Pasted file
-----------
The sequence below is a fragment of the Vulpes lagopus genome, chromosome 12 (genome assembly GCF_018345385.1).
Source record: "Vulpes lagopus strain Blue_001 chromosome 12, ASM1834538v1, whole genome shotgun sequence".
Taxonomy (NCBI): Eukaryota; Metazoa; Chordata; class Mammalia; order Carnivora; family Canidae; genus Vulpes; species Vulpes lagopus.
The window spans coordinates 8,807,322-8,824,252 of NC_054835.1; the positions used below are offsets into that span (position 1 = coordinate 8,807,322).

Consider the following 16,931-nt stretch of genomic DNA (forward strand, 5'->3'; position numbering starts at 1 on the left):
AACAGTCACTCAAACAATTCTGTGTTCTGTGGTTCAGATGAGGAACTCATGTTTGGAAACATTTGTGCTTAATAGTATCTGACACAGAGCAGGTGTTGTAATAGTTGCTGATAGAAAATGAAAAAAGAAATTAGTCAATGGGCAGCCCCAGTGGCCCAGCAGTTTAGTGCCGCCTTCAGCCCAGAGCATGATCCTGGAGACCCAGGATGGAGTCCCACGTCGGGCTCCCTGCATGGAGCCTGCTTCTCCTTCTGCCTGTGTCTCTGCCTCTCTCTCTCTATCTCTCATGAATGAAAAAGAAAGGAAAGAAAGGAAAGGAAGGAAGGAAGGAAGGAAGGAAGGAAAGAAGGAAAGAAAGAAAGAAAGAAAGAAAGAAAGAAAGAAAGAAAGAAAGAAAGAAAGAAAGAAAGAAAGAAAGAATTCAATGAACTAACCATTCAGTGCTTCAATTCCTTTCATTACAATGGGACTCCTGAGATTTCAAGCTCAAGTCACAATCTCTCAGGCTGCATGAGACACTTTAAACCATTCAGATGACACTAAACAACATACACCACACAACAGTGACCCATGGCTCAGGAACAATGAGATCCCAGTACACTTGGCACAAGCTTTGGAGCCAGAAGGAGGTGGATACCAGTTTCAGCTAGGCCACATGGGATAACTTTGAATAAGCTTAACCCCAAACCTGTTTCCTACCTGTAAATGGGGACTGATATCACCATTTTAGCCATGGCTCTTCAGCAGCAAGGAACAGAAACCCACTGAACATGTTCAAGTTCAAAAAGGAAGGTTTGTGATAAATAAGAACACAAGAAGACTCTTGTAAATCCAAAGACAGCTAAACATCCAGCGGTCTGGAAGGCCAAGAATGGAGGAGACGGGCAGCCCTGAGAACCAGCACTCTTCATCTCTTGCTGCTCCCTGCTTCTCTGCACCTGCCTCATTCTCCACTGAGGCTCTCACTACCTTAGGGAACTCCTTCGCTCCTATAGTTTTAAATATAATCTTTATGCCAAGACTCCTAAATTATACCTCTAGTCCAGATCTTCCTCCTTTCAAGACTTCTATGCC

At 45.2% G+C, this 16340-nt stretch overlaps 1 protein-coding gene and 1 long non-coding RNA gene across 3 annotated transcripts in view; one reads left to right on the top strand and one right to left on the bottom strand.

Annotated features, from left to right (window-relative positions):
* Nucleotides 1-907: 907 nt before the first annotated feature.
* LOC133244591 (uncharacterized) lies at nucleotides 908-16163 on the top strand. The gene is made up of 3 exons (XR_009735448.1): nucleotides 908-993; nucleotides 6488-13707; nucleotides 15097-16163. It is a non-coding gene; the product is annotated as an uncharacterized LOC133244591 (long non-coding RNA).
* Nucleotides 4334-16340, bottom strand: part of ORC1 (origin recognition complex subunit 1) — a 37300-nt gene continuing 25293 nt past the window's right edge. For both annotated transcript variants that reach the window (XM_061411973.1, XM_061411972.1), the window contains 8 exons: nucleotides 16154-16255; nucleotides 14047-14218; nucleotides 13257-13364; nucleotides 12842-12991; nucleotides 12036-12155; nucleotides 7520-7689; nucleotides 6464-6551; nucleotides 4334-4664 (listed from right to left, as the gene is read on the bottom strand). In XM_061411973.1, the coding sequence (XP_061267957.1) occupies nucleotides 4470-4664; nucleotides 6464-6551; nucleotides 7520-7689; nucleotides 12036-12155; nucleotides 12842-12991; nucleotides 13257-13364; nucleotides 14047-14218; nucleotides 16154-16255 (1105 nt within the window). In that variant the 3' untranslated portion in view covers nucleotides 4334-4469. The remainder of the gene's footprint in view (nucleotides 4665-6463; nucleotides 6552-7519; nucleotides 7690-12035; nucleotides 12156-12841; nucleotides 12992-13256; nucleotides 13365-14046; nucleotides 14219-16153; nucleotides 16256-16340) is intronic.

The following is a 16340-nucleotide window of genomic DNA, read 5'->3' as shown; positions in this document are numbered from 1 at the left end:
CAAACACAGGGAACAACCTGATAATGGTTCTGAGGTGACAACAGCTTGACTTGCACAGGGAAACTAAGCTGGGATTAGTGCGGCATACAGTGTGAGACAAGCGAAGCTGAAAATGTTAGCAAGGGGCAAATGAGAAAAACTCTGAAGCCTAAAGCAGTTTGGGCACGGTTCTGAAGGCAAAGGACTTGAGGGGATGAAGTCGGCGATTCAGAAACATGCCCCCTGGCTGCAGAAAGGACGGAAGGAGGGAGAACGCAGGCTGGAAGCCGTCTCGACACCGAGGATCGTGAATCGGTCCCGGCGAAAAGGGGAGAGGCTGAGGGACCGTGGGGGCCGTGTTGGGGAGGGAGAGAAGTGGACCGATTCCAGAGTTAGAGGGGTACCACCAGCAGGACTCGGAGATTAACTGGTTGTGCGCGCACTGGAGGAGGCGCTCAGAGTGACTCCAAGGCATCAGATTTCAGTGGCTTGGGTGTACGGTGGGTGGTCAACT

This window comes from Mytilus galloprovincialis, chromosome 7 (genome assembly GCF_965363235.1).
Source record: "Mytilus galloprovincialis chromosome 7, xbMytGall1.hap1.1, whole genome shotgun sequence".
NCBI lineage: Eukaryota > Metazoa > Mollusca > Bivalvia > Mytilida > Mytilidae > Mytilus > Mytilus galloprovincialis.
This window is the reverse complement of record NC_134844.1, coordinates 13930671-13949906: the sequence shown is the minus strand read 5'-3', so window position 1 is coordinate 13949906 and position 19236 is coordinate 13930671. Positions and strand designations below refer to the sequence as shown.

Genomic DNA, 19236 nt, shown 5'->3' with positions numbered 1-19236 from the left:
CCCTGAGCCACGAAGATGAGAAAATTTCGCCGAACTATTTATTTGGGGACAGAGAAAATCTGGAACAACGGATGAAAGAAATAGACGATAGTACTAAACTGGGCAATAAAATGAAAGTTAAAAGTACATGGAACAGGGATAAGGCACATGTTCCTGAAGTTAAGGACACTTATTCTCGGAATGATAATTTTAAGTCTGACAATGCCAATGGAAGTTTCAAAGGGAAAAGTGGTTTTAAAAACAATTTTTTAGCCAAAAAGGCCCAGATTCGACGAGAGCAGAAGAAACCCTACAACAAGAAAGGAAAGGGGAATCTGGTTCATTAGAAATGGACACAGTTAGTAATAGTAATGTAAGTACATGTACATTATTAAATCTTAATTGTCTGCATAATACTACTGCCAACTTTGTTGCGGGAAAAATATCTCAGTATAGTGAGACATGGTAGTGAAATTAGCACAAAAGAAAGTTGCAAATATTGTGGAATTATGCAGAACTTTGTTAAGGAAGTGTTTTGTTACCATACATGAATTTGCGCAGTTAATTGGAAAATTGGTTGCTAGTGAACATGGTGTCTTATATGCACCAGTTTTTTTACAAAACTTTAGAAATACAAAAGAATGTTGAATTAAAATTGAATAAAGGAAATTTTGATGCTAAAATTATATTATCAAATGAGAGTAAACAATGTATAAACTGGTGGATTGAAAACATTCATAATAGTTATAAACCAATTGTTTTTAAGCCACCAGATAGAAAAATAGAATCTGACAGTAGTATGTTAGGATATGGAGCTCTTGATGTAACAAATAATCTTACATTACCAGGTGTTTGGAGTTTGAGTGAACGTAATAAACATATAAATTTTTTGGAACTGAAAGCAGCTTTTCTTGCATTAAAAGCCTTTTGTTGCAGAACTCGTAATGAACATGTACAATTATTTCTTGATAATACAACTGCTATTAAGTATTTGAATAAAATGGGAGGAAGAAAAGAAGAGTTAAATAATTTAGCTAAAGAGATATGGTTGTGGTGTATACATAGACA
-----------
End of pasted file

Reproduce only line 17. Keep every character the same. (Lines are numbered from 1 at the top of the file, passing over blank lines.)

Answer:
This window is the reverse complement of record NC_134844.1, coordinates 13930671-13949906: the sequence shown is the minus strand read 5'-3', so window position 1 is coordinate 13949906 and position 19236 is coordinate 13930671. Positions and strand designations below refer to the sequence as shown.